When the Internet Hall of Fame was launched, PC Magazine called that very first inductee class—which included Internet luminaries such as Vint Cerf and Tim Berners-Lee—“Internet rock stars” who were, according to MSNBC, operating on a “whole different level of cool.”

This was a fitting description.  The Internet Hall of Fame celebrates people who made the Internet possible, with innovations that enabled people all over the world to connect to this life-changing global network of networks.  Now in its fourth year, the Internet Hall of Fame is led by an Advisory Board of past inductees who provide leadership in refining the program’s direction and selection process.

As we open nominations, do you know someone deserving of recognition for the technological innovations they conceived, communities they networked, or work that has impacted our lives…and the lives of others in places near and far?

Nominees are considered for induction into one of three categories:

  • Pioneers: Individuals who were instrumental in the design and development of the Internet with exceptional achievements that impacted the Internet’s advancement and evolution.
  • Innovators: Individuals who made outstanding technological, commercial, regulatory or policy advances and helped to expand the Internet’s positive impact on the lives of others.
  • Global Connectors: Individuals who have made major contributions to the growth, connectivity, and use of the Internet, either on a global scale or within a specific region that resulted in global impact.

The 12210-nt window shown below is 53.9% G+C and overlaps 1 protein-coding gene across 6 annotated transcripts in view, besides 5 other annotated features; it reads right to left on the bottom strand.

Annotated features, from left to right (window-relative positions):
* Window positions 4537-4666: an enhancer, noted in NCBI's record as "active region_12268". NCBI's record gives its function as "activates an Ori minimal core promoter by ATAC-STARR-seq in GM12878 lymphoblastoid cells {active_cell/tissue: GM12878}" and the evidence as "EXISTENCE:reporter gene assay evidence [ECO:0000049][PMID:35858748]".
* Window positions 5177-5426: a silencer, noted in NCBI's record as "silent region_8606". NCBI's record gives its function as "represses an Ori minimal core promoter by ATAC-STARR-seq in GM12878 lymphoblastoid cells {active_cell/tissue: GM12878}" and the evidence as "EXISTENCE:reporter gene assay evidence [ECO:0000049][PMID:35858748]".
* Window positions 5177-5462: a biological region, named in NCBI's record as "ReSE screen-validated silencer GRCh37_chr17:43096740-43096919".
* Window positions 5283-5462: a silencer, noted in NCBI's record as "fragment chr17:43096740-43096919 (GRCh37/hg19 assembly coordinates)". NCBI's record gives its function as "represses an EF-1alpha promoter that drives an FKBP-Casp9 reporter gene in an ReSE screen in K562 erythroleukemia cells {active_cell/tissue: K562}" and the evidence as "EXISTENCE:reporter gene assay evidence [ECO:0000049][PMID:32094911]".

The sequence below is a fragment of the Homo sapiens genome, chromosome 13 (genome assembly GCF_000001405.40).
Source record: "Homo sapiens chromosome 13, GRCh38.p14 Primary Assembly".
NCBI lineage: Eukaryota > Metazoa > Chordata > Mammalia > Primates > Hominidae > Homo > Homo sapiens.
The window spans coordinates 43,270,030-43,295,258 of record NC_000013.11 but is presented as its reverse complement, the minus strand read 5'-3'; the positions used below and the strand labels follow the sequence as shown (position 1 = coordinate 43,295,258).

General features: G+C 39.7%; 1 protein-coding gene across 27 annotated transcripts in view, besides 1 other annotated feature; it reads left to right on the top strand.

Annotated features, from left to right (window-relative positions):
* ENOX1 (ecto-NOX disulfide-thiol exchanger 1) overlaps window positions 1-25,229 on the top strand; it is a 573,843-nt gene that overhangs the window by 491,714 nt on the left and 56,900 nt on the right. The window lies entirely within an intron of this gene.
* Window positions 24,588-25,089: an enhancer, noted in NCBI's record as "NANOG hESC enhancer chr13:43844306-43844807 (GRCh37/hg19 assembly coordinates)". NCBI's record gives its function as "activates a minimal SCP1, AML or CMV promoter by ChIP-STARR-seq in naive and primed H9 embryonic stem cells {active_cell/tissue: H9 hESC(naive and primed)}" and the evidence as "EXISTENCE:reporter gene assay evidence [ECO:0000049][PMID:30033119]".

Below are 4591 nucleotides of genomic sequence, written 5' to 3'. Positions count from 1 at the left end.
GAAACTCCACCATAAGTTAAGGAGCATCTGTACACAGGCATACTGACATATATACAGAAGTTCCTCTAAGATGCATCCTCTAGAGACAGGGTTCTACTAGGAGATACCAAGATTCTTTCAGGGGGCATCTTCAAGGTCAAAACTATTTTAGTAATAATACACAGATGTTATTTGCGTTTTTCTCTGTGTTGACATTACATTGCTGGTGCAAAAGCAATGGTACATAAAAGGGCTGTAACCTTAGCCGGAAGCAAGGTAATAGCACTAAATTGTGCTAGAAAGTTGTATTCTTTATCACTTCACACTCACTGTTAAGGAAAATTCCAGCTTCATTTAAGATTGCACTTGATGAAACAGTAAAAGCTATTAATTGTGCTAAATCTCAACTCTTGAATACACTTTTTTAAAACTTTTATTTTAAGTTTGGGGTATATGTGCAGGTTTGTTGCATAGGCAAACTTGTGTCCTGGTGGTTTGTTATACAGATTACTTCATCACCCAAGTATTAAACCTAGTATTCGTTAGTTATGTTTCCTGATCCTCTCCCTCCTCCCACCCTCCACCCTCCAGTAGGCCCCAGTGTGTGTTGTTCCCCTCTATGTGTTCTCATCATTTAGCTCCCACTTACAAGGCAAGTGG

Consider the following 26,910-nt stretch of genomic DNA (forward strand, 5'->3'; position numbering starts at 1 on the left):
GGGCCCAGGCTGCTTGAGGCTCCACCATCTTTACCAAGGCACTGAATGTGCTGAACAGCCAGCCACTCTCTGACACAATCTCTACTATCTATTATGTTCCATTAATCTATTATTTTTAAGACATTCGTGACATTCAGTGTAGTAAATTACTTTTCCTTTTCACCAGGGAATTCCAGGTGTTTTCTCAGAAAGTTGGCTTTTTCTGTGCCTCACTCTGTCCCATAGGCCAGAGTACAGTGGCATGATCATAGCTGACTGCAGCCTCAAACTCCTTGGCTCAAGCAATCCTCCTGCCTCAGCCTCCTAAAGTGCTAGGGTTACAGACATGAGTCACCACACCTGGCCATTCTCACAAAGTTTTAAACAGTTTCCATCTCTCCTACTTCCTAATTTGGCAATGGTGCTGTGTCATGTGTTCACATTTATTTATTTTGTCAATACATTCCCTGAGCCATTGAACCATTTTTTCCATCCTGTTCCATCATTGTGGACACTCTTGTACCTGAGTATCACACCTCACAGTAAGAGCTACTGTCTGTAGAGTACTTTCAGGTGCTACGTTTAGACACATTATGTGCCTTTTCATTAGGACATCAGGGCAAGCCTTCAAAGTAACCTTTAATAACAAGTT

The Internet’s very DNA originates from the fabric of a collaborative, global community that fought hard at the Internet’s inception to make it open and inclusive. We all benefit today from the contributions of individuals who helped shape the global Internet with their innovative ideas, groundbreaking technologies, and collaborative work to connect more people and countries.

It’s time to honor these inspiring leaders for their foresight, creativity, dedication, and achievements. We look forward to welcoming the next class of inductees in September as a cornerstone to the Internet Society’s 25th anniversary celebration.

The deadline for nominations for the Internet Hall of Fame’s 2017 inductee class closes March 15.

Please visit to find out more about how to make a nomination.

Building Trust Growing the Internet Improving Technical Security Internet Governance

4 Critical Internet Questions The G20 Leaders Will Debate in 2017

Last week was the “Key Issues for Digital Transformation in the G20” event, a joint conference between the OECD and the German government setting the stage for the G20 meeting later this year in Hamburg, Germany. As an international forum gathering the world’s twenty major economies this is as much a political event as a thermometer on the major concerns that will drive international ICT policy in the near future.

Resisting a reflex of fear and isolation

The 2017 G20 on “Shaping an Interconnected world” is taking place in a context where the Internet has an ever growing influence on geopolitical affairs. All major international fora, whether the UN Security Council, NATO or G7, are all deliberating the challenges and opportunities that have emerged as technology and connectivity are redefining the world.

However, it is also taking place in a context of political strides towards a “deglobalization” of the Internet, despite the world’s increasing dependency on a global network. Never has the Internet’s contribution to economic growth been so important: nearly 40% of G20 economic growth is driven by the digital economy, and the Internet economy in developing markets is steadily growing by 15%-25% per year – all enabled by the Internet’s global character. Yet, what we are observing today is a reflex of fear, and attempts to address global issues through inward-looking national solutions.